Tim Donahue of the TrueHoop Network Pacers blog (Eight Points, Nine Seconds) has been doing incredible work analyzing and explaining the problems and issues surrounding the collective bargaining agreement throughout this lockout process.
In 2010-2011, negotiated salaries totaled about $2.02 billion. If my lists above are reasonable, about 37% of that sum was tied up in bad or under-performing contracts. If you assume that only half of that 37% can be considere “wasted” money (because those players of course did offer some production), it means the owners threw away about $375 million in salaries.
Yet, they still had to write a check for $26 million to reach their 57% promise to the players. What this means is that if the owners had made none of their myriad mistakes, they would have realized a savings of … wait for it …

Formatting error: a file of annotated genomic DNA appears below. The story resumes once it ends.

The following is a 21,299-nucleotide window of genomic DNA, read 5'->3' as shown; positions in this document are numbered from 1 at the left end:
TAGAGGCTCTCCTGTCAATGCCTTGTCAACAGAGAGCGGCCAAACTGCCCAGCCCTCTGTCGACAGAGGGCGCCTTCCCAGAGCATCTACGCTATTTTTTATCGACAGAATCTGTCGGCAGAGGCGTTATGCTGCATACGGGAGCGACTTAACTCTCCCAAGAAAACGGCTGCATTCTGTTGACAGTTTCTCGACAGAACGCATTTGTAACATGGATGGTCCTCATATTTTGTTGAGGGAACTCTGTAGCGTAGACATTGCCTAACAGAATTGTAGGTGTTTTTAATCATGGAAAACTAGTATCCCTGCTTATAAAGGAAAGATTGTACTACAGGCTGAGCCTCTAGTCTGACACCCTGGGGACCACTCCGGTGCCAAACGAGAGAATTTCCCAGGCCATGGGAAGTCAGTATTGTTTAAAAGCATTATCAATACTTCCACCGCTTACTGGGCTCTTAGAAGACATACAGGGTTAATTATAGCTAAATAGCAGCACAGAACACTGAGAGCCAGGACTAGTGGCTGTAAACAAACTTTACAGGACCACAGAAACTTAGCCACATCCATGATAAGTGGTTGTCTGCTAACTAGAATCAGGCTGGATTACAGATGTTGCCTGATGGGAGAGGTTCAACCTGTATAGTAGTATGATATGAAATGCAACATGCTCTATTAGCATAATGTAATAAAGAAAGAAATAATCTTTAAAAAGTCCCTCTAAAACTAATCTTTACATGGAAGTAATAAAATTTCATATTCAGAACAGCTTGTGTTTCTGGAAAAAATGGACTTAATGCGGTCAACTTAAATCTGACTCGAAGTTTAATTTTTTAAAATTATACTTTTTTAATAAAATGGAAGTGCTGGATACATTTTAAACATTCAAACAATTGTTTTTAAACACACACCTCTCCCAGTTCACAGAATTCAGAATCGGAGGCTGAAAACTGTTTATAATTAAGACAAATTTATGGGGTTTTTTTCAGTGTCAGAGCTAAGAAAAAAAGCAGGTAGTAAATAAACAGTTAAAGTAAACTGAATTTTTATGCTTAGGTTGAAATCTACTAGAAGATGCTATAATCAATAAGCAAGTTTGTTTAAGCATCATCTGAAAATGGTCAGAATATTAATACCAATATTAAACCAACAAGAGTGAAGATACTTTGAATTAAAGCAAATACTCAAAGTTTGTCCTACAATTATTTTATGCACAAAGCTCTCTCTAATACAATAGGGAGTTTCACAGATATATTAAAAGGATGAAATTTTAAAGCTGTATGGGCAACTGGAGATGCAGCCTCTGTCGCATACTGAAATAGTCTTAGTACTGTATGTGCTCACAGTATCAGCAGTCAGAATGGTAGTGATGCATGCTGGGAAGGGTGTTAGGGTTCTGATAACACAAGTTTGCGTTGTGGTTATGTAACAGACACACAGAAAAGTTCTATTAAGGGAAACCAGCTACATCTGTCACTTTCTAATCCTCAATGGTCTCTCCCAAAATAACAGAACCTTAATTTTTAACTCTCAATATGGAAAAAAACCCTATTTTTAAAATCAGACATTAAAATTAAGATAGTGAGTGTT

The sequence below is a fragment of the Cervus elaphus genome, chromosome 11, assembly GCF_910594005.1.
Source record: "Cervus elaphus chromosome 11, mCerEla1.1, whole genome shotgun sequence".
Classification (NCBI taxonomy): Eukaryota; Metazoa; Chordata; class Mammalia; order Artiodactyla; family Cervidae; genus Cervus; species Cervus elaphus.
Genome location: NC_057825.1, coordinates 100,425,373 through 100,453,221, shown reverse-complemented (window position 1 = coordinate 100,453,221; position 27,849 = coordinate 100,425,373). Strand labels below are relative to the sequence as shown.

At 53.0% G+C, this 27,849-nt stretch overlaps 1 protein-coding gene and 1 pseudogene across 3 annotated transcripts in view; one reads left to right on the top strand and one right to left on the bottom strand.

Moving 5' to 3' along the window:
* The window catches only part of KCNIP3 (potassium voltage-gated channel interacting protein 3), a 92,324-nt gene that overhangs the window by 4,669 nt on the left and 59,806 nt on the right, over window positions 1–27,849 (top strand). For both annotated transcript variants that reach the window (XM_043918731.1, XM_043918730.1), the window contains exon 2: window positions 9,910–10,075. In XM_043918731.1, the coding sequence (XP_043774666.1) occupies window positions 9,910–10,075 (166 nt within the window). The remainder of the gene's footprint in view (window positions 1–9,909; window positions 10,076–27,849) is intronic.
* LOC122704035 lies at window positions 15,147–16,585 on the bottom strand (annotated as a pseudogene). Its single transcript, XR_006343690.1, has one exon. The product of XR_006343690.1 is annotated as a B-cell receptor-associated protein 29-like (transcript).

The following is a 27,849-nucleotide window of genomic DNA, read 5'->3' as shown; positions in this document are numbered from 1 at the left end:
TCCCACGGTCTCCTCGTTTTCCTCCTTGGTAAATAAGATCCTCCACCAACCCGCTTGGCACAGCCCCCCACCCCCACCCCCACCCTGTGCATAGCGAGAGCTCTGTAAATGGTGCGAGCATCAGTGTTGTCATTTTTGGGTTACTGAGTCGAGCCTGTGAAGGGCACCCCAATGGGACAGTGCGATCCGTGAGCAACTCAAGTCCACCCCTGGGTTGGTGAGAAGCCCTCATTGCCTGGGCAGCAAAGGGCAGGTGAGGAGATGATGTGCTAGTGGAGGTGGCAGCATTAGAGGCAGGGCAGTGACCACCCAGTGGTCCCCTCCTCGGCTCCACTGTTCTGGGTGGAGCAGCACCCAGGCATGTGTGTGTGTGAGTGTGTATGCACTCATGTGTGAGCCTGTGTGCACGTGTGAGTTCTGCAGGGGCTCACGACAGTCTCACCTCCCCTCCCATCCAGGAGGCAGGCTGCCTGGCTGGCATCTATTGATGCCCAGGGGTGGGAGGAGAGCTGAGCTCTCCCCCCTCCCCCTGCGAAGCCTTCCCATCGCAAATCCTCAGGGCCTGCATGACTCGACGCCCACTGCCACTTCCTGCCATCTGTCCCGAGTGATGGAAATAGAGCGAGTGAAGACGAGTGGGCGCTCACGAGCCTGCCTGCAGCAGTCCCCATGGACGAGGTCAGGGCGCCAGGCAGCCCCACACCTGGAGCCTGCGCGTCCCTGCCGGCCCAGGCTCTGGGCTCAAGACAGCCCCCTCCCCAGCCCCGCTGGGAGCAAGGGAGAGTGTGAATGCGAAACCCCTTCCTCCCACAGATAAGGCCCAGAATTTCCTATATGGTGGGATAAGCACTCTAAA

Had the owners been as smart and efficient as they possibly could have been when signing players it would not have provided any savings whatsoever. It merely would have resulted in a larger check being written to the players — even after the escrow payout — to fulfill the 57% of BRI that players are guaranteed under the system currently in place.
Would that check have been for $100 million? $200 million? $400 million?
There is a lot of good information in this article. He does a great job of breaking down what could be considered waste contracts and how it doubles the number of subjective bargain contracts that end up being mandated by the system itself.
So while the system (capped contracts and rookie scale) finds a way to give the owners more bang for their buck, they're still on the hook for the 57% of the BRI, no matter how they're spending their payroll dollars. Even if they're fiscally conservative and "not hurting themselves" with new deals each free agency period, it seems impossible for them to actually save money at the end of the season when the BRI is paid out.